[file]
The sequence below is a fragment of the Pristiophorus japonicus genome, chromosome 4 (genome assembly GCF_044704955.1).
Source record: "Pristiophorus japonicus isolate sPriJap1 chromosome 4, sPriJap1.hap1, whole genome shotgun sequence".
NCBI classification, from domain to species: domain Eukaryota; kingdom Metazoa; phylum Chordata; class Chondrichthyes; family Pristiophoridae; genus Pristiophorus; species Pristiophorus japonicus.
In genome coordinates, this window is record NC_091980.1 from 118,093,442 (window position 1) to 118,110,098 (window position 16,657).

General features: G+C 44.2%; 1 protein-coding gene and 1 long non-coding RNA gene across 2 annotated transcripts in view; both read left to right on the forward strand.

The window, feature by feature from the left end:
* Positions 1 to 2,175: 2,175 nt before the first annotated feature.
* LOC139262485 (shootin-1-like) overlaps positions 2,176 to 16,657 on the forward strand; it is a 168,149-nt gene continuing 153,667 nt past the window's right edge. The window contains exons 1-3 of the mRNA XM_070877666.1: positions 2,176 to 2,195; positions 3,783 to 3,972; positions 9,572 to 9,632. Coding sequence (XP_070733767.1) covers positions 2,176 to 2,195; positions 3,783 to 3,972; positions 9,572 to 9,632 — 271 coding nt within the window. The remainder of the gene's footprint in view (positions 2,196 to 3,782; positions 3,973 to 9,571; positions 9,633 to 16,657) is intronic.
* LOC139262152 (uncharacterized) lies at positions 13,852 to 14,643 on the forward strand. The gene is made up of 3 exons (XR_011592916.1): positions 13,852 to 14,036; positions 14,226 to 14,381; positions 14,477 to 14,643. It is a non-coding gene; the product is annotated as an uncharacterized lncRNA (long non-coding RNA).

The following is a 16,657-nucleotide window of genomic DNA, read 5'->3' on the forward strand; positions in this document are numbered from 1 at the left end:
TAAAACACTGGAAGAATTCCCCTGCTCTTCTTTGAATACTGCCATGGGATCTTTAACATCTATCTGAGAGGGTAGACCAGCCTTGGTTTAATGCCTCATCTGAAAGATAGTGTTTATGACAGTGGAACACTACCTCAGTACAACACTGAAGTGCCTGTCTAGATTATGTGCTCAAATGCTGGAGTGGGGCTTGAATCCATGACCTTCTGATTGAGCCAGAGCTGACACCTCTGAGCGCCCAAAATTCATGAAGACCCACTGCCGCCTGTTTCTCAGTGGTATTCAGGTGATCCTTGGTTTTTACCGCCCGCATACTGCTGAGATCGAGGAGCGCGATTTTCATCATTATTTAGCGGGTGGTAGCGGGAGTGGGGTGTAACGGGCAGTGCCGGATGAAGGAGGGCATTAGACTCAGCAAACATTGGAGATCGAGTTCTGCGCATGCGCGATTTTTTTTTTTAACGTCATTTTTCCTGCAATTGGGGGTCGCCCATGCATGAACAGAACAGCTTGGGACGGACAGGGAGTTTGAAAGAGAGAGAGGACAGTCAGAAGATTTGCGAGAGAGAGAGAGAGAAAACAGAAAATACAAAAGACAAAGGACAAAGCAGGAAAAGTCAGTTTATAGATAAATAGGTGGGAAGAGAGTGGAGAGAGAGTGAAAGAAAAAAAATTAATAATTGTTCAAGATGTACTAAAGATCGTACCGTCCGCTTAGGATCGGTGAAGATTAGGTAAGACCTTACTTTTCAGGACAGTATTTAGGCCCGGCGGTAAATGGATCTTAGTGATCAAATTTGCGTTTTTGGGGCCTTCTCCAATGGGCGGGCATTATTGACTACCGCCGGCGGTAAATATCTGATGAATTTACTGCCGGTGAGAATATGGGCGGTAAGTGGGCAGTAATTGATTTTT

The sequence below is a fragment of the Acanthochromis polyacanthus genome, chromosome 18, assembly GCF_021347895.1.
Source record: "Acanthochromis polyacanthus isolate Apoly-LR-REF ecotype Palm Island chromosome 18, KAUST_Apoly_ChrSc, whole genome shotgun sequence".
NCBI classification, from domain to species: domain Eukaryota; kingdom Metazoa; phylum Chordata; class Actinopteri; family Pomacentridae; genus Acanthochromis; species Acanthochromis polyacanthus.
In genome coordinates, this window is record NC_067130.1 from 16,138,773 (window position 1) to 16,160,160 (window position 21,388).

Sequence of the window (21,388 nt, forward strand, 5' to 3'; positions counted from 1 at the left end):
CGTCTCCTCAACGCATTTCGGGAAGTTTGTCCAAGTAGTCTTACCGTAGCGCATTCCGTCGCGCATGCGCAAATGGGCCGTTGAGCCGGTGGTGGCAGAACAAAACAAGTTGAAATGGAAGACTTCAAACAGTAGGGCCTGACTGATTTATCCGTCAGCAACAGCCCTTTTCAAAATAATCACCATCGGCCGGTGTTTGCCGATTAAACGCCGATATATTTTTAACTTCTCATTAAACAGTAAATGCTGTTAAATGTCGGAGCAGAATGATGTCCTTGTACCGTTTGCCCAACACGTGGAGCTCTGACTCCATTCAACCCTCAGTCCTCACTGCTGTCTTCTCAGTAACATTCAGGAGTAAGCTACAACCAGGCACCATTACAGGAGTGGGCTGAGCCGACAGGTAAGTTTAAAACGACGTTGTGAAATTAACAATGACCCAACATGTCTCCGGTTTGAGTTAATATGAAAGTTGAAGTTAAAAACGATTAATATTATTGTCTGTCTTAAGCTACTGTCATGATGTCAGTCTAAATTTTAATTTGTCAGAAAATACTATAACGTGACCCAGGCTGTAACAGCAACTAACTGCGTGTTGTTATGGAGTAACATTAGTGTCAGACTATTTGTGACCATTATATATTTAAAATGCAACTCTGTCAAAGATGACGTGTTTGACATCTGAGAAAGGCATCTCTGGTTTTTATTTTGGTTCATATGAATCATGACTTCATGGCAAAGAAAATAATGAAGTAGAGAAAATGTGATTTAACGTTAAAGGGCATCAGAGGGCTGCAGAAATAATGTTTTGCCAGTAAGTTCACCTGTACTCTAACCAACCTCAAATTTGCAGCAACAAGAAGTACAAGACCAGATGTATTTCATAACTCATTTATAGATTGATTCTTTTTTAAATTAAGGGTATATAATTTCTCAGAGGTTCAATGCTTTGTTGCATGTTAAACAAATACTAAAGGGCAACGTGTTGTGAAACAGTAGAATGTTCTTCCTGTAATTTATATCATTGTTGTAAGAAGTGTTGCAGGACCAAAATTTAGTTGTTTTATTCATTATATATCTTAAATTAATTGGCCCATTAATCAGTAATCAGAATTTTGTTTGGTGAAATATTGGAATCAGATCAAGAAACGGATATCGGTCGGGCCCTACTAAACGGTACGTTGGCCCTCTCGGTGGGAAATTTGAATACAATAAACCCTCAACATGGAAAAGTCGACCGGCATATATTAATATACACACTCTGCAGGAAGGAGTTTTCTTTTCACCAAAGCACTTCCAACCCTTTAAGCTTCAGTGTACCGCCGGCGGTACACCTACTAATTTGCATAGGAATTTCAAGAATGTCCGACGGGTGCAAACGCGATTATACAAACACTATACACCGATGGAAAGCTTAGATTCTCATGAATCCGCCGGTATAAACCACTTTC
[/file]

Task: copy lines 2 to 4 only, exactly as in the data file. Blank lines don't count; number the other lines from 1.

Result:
Source record: "Pristiophorus japonicus isolate sPriJap1 chromosome 4, sPriJap1.hap1, whole genome shotgun sequence".
NCBI classification, from domain to species: domain Eukaryota; kingdom Metazoa; phylum Chordata; class Chondrichthyes; family Pristiophoridae; genus Pristiophorus; species Pristiophorus japonicus.
In genome coordinates, this window is record NC_091980.1 from 118,093,442 (window position 1) to 118,110,098 (window position 16,657).